Fuchsia colensoi is a very variable plant. A deciduous shrub, it is most commonly found as a low rambling plant with long straggling procumbent branches[
The plant is harvested from the wild for local use as a food and source of materials. It is sometimes grown as an ornamental.
New Zealand - North, South and Stewart Islands.
Edges of lowland forests[
]. An undershrub in woodland.
|Other Uses Rating||
|Cultivation Status||Ornamental, Wild
Fuchsia colensoi is only hardy in the mildest parts of the temperate zone, tolerating occasional, short-lived temperatures down to about -10°c when fully dormant. This species grows well in Cornwall, UK (hardiness zone 8) where it can attain a large size[
]. The young growth in spring, even on mature plants, is frost-tender and so it is best to grow the plants in a position sheltered from the early morning sun[
Succeeds in any fertile well-drained circum-neutral soil. Prefers semi-shade and a sheltered position. Does well in woodland conditions.
Fuchsia species flower and fruit mainly on new wood produced in the same growing season. Any pruning, therefore, is best carried out at the start of the growing season, cutting out old wood in order to encourage vigorous new growth[
A very variable species, it is closely related to Fuchsia excorticata[
] and considered by some authorities to be a naturally occurring hybrid with that species and Fuchsia procumbens[
Plants seem to be immune to the predations of rabbits[
Fruit - raw or cooked. A juicy berry[
], it is sweet but astringent.
Sap - sweet. Obtained by cutting a length of branch and sucking out the sap. It is not produced very freely.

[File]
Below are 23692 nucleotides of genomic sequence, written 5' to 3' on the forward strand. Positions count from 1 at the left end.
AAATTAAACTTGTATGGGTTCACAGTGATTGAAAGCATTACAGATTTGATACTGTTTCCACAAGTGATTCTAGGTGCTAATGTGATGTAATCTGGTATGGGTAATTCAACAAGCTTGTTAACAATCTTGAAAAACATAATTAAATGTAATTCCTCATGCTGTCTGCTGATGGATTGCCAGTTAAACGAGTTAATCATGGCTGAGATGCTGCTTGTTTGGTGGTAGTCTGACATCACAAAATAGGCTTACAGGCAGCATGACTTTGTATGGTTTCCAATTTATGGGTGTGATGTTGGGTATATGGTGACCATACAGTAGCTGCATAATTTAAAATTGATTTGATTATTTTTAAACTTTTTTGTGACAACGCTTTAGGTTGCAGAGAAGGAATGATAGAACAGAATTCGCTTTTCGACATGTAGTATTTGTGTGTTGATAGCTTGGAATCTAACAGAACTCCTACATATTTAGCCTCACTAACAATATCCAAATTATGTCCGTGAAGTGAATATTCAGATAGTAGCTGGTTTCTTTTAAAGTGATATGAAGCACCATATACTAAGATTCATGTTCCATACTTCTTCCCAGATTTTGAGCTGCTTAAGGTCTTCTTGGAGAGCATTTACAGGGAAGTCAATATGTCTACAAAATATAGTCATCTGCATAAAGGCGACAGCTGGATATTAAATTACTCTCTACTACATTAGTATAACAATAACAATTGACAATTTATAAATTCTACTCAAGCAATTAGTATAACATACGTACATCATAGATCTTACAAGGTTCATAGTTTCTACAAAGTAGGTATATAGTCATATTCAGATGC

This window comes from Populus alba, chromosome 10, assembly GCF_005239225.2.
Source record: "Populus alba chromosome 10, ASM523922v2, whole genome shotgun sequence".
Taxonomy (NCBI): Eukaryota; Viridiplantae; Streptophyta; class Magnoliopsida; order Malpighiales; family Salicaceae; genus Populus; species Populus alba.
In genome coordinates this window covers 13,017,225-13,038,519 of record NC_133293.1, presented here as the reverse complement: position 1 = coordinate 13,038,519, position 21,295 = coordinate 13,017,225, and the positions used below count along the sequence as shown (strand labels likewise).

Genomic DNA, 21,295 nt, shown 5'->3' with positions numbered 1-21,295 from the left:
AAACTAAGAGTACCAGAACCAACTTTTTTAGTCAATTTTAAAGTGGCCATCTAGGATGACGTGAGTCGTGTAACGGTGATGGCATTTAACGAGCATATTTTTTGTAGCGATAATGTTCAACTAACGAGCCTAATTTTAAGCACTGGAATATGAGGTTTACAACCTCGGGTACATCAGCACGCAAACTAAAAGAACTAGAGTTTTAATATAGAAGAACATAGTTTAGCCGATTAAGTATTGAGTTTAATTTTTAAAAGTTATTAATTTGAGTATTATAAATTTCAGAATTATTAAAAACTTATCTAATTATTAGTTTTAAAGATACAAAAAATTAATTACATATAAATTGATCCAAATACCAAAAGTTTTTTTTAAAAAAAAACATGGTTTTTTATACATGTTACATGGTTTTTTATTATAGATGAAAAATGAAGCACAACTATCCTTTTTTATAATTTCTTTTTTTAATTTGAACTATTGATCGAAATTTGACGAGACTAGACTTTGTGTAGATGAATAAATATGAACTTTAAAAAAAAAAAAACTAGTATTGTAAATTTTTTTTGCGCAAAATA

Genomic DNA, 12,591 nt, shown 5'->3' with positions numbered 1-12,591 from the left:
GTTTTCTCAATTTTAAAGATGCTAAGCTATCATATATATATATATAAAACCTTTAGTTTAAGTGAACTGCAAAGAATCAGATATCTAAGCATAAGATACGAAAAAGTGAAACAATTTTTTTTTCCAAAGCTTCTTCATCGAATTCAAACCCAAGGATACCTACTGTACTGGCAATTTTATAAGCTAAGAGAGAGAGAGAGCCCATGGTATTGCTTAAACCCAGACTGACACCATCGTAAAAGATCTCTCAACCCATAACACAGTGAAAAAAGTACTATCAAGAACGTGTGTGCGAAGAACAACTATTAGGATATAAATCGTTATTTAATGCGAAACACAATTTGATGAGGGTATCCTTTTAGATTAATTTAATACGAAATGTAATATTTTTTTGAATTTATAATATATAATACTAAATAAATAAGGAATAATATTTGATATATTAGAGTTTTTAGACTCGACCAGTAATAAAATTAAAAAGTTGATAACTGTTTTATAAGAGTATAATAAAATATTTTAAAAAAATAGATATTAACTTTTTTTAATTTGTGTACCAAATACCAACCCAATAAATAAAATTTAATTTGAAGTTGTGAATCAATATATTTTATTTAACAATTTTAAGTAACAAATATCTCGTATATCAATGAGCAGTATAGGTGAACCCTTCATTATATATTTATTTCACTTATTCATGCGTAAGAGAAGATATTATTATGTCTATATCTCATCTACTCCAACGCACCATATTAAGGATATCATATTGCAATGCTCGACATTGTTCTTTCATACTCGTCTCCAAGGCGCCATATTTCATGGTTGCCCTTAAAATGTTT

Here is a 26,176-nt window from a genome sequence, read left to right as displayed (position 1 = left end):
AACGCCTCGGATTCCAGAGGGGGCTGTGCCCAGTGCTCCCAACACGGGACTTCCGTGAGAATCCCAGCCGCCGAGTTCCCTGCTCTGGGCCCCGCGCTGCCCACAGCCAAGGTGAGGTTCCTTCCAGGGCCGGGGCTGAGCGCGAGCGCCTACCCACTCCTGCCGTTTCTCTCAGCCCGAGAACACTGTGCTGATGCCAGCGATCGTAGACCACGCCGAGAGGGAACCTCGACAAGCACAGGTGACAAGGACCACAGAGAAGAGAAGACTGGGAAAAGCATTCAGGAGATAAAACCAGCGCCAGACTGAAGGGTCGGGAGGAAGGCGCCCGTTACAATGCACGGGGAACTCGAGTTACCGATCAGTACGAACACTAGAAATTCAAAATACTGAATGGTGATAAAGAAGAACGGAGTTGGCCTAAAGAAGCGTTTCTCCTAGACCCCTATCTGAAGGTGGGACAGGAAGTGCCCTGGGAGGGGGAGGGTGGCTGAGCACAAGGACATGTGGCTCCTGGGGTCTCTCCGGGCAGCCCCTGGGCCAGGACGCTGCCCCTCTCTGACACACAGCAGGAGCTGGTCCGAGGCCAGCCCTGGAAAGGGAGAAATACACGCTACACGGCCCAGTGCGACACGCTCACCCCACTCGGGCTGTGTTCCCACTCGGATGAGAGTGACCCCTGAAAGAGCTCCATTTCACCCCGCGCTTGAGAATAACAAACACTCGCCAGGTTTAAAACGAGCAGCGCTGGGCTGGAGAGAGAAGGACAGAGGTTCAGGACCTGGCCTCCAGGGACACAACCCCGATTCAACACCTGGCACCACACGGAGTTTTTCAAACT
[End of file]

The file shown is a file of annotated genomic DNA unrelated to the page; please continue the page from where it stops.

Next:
A purple dye is obtained from the plant (the part is not specified, though it is likely to be the pollen). It makes a good ink[
The pollen is bright blue and was used by the Maoris as a face powder[
The wood is very strong and durable with an attractive grain, but hard to work. It is used for making small items[
Seed - best sown as soon as it is ripe[
] though it can also be sown in the spring[
]. Surface sow the seed in pots in a warm greenhouse and do not allow the compost to dry out[
]. Germination should take place in less than 6 weeks. Prick out the seedlings into individual pots when they are large enough to handle, and grow them on in the greenhouse for at least their first winter. Plant out in late spring or early summer, after the last expected frosts.
Inter-nodal cuttings of greenwood, 5 - 8cm long, May/early summer in a frame. Quick and easy, a high percentage take[
]. Overwinter in the greenhouse for the first year and plant out after the last expected frosts.
Inter-nodal cuttings of half-ripe wood, mid summer in a frame. Very quick and easy, treat as greenwood cuttings above[
Cuttings usually succeed at any time during the growing season[